This court has several times held, in reference to promissory notes purporting to have been executed in this State, and in terms made payable at a bank named, and nothing to the contrary appearing, that it will be presumed that the bank so named is a bank in this state, and the notes therefore governed by the law merchant. The Indianapolis, etc., Co. v. Caven, 53 Ind. 258 ; Walker v. Woollen, 54 Ind. 164; Roach v. Hill, 54 Ind. 245. The effect of this presumption upon the rights and remedies of the parties to the paper is well understood, and the consequences are not less important than those which pertain to the application of the statute of frauds to contracts concerning real estate, the important bearing of which counsel for the appellants have urged upon our attention. We can think of no sound reason why a similar presumption should not apply to a deed or mortgage, made in the form prescribed by the law of this State, which presumably is not applicable to the conveyance of lands situated elsewhere, and which shows within itself that it was executed in the State, between parties resident in the State, and contains nothing to indicate that land outside of the State was intended. Such a presumption, we have no doubt, will be found to accord with the true intention of the parties in a very large majority of instances in

Dutch et al. r. Boyd, Cashier.

which the name of the State may be, or may have been, omitted, and, if occasionally there shall prove to be an exception to this rule, it would constitute a mistake which, as between the parties at least, could be corrected, and, in the long run, the ends of justice will be better promoted by this than by the contrary rule.

The case of Lee v. Hills, 66 Ind. 474, is cited to the point that a correction of such a mistake in a deed or mortgage can not be had. The case, however, is not in point. It has reference to the sale of personal property, and the effort was made in the case, not to obtain a modified description of the goods named in the memorandum, but to procure the insertion of the word sold, the effect of which would have been to convert the memorandum into a contract of sale, while, without that word, it contained no evidence whatever of such contract.

That a correction may be had of a deed or mortgage of real estate, in reference to the description of the premises, is too well settled to admit of controversy. White v. Wilson, 6 Blackf. 448; Hileman v. Wright, 9 Ind. 126; Andrews v. Andrews, 12 Ind. 348; Sample v. Rowe, 24 Ind. 208; The German, etc., Ins. Co. v. Grim, 32 Ind. 249; Dice v. Morris, 32 Ind. 283; Barnes v. Bartlett, 47 Ind. 98; Busenbarke v. Ramey, 53 Ind. 499; McKay v. Wakefield, 63 Ind. 27; Wilson v. Stewart, 63 Ind. 294; Easter v. Severin, 64 Ind. 375; Figart v. Halderman, 75 Ind. 564.

There is nothing in the claim that the plaintiff had not capacity to sue, or that there is a defect of parties, because the notes secured by the mortgage were made payable to one Patton as cashier. It was shown that Boyd, to whom, as cashier, the mortgage was made, had succeeded Patton in that office. It is the case of a trustee of an express trust, who may sue in his own name, without joining the cestui que trust. Patton, having ceased to be the trustee, had no interest in or relation to the paper, which made him a necessary party. Paper made payable, or indorsed, to the cashier of a bank, is, in legal effect, payable to the bank itself, and in this case the suit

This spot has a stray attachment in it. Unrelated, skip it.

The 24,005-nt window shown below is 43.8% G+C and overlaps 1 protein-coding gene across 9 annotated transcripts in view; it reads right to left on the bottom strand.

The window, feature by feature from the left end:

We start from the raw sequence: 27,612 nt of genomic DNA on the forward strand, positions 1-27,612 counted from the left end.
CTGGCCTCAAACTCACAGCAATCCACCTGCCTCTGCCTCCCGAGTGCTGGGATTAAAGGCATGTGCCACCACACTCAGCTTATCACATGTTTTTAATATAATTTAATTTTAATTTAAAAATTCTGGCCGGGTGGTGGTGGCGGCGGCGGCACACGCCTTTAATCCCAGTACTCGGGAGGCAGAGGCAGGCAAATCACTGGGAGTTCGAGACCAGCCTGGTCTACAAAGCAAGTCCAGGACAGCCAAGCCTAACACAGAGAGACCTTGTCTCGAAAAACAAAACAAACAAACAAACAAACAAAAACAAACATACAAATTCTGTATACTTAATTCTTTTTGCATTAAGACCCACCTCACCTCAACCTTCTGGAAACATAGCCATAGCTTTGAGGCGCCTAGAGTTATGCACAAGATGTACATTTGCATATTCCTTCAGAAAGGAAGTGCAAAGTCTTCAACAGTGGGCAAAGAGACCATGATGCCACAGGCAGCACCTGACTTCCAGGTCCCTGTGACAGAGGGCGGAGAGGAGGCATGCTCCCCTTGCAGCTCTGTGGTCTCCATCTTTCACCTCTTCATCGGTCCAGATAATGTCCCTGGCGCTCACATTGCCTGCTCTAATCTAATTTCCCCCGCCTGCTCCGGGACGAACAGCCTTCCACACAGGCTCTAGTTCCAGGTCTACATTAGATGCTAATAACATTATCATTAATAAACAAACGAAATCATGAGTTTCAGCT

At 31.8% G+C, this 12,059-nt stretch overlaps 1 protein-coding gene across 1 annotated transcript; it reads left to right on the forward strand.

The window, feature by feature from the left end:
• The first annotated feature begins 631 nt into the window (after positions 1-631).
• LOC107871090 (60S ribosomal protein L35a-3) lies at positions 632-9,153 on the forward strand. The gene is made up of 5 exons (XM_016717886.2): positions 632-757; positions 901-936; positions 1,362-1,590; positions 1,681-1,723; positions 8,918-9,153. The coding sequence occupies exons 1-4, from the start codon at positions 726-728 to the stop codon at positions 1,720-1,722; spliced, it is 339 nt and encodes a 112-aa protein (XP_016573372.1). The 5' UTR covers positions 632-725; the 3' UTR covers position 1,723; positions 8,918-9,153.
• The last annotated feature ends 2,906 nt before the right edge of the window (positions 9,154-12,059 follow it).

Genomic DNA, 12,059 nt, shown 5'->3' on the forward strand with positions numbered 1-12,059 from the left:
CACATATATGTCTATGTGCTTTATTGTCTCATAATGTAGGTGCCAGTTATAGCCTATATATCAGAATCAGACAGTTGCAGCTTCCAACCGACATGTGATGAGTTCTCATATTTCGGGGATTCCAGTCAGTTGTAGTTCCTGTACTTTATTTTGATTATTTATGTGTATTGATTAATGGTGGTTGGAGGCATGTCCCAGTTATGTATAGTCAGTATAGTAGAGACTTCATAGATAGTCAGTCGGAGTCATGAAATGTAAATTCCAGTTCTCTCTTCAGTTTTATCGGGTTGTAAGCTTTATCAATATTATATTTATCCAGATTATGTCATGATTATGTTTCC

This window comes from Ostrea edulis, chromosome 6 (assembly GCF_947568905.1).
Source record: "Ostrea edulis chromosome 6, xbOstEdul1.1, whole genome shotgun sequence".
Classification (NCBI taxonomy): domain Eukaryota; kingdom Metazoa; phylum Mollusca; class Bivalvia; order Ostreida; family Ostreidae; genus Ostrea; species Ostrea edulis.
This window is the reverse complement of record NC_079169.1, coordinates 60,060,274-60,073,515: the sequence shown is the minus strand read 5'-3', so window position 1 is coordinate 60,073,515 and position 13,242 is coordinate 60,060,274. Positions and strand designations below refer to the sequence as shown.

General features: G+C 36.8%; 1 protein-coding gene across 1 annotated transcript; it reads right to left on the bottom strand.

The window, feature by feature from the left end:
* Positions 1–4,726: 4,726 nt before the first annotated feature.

French, Adm’r, et al. v. The State, ex rel. Manifold.

might appropriately have been brought in the name of the bank, though not improperly brought in the name of the cashier. See Nave v. Hadley, 74 Ind.155.

There was sufficient evidence in the case to show, prima facie, the execution of the mortgage, under the plea of non est factum ; and, this being so, it was for the jury to decide upon the weight of the conflicting evidence offered on that subject.

All the other questions in the record are made immaterial by our conclusion, that the mortgage contains a sufficient description of the land, and needed no correction, from which it follows that the record of it was notice to the world.

The judgment is affirmed, with costs.
Petition for a rehearing overruled.

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FRENCH, ADM'R, ET AL. v. THE STATE, EX REL. MANIFOLD.
SUPREME COURT.— Weight of Evidence.- Where there is evidence in the

record, which tends to sustain the finding of the trial court on every
material point in issue, the Supreme Court will not disturb such finding

on the weight of the evidence. SAME.Bill of Exceptions.Omission of Evidence. Although the bill of ex

ceptions concludes with the formula, “this was all the evidence given in the cause,” yet if, on the face of the bill, there is an apparent omission of evidence, the Supreme Court will not consider or decide any question which depends, for its proper decision, upon the evidence in

the cause. GUARDIAN AND WARD.—Bond.- Reports.-Evidence.-In an action upon a

guardian's bond, where the breach assigned is that the guardian had taken the notes of insolvent persons, without security, for the rents of his ward's real estate, the guardian's reports to the court are competent evidence for the purpose of identifying such notes, which were in evidence, as the notes which had been in the possession of the guardian. From the Henry Circuit Court. J. Brown, for appellants.